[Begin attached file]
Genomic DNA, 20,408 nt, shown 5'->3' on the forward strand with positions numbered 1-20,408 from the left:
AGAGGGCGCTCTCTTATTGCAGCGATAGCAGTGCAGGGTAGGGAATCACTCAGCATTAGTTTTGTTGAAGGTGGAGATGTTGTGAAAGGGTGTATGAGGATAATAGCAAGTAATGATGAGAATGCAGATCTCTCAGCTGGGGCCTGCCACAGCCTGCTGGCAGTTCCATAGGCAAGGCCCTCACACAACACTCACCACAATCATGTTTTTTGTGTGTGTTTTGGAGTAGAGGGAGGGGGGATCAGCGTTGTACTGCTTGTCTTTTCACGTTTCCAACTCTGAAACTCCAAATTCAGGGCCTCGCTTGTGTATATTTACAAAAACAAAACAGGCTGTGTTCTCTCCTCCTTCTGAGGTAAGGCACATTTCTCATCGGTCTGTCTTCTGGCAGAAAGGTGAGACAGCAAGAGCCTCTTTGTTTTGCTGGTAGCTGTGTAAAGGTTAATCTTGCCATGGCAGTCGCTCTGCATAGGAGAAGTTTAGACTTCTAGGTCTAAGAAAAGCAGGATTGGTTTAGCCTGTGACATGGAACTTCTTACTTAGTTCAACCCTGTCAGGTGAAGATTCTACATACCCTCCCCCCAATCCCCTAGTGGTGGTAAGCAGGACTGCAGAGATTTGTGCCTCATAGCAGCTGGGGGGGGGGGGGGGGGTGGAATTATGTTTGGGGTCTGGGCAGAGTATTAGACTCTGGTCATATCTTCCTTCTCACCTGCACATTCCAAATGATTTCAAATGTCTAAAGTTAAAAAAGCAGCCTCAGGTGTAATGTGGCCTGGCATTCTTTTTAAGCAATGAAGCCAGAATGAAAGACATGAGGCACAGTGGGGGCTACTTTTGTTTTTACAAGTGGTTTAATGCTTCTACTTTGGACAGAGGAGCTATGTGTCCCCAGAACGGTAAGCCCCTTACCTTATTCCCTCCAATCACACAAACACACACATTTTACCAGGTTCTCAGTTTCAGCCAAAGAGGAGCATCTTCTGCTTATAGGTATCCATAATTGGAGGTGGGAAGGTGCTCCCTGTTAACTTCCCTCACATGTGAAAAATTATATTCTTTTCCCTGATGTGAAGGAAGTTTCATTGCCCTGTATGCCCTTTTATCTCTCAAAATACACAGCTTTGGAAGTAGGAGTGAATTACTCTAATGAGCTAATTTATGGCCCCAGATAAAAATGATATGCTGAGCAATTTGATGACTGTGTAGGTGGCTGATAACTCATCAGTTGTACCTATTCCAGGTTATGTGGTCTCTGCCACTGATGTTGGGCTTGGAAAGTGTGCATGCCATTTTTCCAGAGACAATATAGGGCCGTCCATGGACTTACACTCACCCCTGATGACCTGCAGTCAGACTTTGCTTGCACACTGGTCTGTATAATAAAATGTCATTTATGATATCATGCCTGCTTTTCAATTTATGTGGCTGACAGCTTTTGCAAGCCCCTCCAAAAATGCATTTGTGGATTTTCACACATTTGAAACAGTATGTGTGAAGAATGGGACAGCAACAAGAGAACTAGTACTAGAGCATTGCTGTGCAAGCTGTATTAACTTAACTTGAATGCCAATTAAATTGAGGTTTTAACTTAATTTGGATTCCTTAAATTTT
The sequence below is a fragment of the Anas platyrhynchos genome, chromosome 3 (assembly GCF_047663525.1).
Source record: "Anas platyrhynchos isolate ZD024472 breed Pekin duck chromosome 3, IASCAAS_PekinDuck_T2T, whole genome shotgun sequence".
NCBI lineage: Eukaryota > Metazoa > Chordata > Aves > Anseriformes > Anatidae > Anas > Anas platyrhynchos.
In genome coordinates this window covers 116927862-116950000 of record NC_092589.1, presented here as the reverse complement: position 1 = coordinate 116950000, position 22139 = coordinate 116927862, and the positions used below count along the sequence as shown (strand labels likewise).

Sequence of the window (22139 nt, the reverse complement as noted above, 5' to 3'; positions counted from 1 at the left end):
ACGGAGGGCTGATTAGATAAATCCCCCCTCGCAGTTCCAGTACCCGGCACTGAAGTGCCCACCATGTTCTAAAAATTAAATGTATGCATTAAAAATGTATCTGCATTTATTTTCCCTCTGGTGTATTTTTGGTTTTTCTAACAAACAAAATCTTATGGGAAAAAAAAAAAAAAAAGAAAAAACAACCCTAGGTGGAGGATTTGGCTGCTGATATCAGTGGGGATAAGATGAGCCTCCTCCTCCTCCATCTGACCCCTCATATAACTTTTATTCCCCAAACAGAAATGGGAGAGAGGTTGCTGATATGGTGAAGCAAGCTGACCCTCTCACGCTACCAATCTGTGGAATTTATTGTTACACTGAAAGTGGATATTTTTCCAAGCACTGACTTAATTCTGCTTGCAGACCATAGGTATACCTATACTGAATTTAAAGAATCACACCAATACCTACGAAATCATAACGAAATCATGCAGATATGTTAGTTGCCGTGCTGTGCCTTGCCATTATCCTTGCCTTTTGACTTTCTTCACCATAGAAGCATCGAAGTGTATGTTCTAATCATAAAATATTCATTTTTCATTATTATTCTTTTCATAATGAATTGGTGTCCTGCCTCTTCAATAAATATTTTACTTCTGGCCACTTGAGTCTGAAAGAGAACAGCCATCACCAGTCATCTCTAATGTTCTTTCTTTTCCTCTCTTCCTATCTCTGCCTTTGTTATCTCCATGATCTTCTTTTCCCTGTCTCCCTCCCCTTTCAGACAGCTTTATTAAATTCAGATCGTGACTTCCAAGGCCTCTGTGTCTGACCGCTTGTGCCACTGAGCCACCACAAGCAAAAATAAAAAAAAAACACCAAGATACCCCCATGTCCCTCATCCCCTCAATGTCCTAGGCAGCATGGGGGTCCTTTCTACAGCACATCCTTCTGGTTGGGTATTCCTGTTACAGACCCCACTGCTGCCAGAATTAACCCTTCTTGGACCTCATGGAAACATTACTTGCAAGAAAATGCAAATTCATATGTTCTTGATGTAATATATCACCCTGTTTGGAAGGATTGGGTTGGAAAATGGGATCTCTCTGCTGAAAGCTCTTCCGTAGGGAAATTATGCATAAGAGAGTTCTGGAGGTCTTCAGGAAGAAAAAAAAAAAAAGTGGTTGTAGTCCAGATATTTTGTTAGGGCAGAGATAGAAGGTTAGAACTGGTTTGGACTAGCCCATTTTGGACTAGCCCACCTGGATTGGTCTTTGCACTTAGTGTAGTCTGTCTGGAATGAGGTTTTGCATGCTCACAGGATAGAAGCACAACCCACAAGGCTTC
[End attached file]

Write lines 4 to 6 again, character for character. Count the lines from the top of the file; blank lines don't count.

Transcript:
Source record: "Anas platyrhynchos isolate ZD024472 breed Pekin duck chromosome 3, IASCAAS_PekinDuck_T2T, whole genome shotgun sequence".
NCBI lineage: Eukaryota > Metazoa > Chordata > Aves > Anseriformes > Anatidae > Anas > Anas platyrhynchos.
In genome coordinates this window covers 116927862-116950000 of record NC_092589.1, presented here as the reverse complement: position 1 = coordinate 116950000, position 22139 = coordinate 116927862, and the positions used below count along the sequence as shown (strand labels likewise).